In a time when almost everyone shares almost everything, the question of boundaries between a doctor and patient is thornier than ever.

Beyond the obvious no-go areas of sex and abuse, the relationship can be fraught. How do you reply to the chatty doctor who name-drops other patients—including your co-workers? Can you invite your dermatologist to dinner?

Doctors are divided on how strict the boundaries should be. Some have firm rules against socializing with patients or revealing personal details about their own lives. Others say a closer relationship can build trust and make it more likely patients will follow medical advice. The growth of social media complicates things, too, especially as a generational shift means young digital natives are entering the medical profession.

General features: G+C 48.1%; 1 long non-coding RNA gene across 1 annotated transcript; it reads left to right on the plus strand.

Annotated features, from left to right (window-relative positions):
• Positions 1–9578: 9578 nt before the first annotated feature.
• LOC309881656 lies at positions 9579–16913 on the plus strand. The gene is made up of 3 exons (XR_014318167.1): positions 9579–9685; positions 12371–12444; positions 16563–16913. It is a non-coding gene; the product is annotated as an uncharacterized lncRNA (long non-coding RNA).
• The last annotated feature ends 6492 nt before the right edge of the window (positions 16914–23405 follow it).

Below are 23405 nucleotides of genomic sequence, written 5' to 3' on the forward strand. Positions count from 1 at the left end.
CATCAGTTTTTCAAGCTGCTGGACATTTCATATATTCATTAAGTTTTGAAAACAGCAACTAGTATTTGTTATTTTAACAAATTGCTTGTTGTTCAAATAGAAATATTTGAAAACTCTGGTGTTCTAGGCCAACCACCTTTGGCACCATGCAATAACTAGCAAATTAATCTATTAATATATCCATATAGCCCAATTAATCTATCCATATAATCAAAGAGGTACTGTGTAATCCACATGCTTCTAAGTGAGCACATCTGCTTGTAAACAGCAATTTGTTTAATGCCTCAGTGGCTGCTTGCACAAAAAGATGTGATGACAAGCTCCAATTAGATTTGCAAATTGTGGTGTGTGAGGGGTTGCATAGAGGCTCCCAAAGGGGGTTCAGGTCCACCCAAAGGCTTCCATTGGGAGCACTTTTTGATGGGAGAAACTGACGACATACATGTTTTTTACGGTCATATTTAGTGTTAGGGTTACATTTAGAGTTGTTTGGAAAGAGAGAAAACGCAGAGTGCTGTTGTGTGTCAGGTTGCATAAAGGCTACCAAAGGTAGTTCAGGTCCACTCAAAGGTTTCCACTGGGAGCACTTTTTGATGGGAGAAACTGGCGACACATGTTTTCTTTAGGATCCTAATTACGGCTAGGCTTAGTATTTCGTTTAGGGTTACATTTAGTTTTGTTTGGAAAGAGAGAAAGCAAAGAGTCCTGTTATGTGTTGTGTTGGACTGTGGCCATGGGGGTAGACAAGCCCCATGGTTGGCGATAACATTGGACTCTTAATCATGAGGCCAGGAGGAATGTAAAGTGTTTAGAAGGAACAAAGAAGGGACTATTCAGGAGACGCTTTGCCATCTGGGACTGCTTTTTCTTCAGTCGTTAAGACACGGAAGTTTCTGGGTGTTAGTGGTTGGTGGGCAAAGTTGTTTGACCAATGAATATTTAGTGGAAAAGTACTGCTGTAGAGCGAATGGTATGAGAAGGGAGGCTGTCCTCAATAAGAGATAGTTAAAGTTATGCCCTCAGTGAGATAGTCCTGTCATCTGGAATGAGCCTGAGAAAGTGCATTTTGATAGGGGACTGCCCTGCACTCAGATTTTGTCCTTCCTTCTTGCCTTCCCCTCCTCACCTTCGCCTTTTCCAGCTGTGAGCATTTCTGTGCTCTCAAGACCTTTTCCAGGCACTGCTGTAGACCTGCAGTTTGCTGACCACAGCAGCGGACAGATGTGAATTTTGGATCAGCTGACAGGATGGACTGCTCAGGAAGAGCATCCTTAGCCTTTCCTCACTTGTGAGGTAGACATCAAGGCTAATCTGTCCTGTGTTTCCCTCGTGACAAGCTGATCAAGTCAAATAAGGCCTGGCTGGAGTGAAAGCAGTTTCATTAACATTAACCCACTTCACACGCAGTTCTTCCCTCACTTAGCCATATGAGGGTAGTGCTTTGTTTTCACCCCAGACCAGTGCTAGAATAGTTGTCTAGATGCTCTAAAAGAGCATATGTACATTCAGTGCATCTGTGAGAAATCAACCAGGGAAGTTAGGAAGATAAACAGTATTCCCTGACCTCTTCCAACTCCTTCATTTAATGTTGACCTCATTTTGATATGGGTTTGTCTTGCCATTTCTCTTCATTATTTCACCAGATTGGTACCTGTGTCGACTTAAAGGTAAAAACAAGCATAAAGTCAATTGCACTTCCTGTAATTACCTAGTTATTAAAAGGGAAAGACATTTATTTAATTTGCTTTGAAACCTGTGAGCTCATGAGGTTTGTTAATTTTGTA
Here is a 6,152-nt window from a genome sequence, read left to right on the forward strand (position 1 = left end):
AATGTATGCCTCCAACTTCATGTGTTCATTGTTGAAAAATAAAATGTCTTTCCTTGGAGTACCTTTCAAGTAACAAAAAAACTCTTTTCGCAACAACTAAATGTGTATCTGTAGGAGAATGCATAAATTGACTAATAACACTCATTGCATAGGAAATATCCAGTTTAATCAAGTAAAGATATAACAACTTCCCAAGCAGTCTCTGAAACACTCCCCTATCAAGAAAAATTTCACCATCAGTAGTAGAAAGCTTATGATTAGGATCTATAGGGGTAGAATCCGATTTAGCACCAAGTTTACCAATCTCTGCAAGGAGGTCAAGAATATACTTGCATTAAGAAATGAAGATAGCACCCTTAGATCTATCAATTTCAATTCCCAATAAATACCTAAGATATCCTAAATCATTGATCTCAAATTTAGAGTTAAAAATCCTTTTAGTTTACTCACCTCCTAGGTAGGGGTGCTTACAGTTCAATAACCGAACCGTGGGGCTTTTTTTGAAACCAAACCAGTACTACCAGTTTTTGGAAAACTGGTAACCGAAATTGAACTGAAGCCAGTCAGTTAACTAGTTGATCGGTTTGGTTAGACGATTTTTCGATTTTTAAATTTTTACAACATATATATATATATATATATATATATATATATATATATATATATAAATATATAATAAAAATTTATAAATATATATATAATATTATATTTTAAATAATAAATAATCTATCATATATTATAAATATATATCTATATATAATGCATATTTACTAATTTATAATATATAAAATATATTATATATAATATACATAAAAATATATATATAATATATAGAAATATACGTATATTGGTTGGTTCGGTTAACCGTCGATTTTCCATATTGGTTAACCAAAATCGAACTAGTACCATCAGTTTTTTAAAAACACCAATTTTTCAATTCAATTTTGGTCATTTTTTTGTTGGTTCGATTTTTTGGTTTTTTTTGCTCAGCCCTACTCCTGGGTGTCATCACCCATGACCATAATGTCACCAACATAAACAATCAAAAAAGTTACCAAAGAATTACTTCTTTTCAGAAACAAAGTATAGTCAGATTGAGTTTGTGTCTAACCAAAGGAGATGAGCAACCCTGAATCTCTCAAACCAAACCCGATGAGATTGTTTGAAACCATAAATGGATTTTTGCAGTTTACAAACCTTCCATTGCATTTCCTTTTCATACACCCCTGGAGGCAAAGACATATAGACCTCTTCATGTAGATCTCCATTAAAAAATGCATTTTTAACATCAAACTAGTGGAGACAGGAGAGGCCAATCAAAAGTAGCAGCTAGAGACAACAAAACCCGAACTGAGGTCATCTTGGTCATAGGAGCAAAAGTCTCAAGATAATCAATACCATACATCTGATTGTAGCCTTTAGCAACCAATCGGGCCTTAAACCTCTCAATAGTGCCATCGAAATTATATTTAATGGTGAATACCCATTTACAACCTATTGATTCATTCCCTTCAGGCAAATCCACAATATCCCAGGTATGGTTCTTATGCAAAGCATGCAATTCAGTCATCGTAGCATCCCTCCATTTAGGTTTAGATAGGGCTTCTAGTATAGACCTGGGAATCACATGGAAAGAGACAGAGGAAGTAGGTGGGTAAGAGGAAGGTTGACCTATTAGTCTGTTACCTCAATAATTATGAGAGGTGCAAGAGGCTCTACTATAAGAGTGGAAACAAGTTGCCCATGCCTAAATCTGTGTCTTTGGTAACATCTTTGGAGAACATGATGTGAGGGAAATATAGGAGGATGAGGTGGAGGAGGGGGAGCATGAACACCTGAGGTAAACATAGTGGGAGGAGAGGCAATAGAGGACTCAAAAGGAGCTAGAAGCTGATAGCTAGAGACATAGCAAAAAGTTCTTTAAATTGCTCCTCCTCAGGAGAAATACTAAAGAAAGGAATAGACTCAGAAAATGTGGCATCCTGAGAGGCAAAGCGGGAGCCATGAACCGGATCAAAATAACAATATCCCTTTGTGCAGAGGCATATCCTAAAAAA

Before, “you would see your patients in the hospital, or you’d see them in your clinic or, maybe, at a party,” says Sigal Klipstein, the chair of the ethics committee at the American College of Obstetricians and Gynecologists. “Now you can reach out to your patient and your patient can reach out to you in a lot more pathways.” Dr. Klipstein doesn't accept Facebook requests from patients on her personal page. And while she’s sometimes invited to christenings for patients’ babies, she doesn't attend.

Wayne J. Riley, president of the American College of Physicians, says doctors should “adopt a posture of warm detachment,” with their patients.

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